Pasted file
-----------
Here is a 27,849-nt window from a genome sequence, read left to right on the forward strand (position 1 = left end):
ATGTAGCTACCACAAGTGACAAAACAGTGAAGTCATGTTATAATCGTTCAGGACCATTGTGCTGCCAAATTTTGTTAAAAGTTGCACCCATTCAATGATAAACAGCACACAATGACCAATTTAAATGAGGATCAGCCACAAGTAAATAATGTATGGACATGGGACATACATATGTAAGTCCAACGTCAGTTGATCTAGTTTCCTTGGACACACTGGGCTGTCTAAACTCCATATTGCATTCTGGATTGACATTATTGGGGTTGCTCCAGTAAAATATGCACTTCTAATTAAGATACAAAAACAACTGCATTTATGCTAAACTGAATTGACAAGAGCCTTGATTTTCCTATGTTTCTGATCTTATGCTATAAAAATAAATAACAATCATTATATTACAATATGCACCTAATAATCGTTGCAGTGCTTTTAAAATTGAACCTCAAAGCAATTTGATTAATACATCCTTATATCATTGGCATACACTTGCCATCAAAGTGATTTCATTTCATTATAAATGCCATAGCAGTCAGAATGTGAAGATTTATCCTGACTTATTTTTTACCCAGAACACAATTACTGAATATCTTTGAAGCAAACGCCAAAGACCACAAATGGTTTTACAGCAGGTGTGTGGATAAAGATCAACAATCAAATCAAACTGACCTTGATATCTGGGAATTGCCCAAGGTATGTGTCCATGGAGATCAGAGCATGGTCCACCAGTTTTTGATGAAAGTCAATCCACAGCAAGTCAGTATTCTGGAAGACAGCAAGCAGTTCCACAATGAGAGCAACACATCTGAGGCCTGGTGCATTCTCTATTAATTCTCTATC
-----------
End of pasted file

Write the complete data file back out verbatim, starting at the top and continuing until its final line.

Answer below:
Here is a 27,849-nt window from a genome sequence, read left to right on the forward strand (position 1 = left end):
ATGTAGCTACCACAAGTGACAAAACAGTGAAGTCATGTTATAATCGTTCAGGACCATTGTGCTGCCAAATTTTGTTAAAAGTTGCACCCATTCAATGATAAACAGCACACAATGACCAATTTAAATGAGGATCAGCCACAAGTAAATAATGTATGGACATGGGACATACATATGTAAGTCCAACGTCAGTTGATCTAGTTTCCTTGGACACACTGGGCTGTCTAAACTCCATATTGCATTCTGGATTGACATTATTGGGGTTGCTCCAGTAAAATATGCACTTCTAATTAAGATACAAAAACAACTGCATTTATGCTAAACTGAATTGACAAGAGCCTTGATTTTCCTATGTTTCTGATCTTATGCTATAAAAATAAATAACAATCATTATATTACAATATGCACCTAATAATCGTTGCAGTGCTTTTAAAATTGAACCTCAAAGCAATTTGATTAATACATCCTTATATCATTGGCATACACTTGCCATCAAAGTGATTTCATTTCATTATAAATGCCATAGCAGTCAGAATGTGAAGATTTATCCTGACTTATTTTTTACCCAGAACACAATTACTGAATATCTTTGAAGCAAACGCCAAAGACCACAAATGGTTTTACAGCAGGTGTGTGGATAAAGATCAACAATCAAATCAAACTGACCTTGATATCTGGGAATTGCCCAAGGTATGTGTCCATGGAGATCAGAGCATGGTCCACCAGTTTTTGATGAAAGTCAATCCACAGCAAGTCAGTATTCTGGAAGACAGCAAGCAGTTCCACAATGAGAGCAACACATCTGAGGCCTGGTGCATTCTCTATTAATTCTCTATC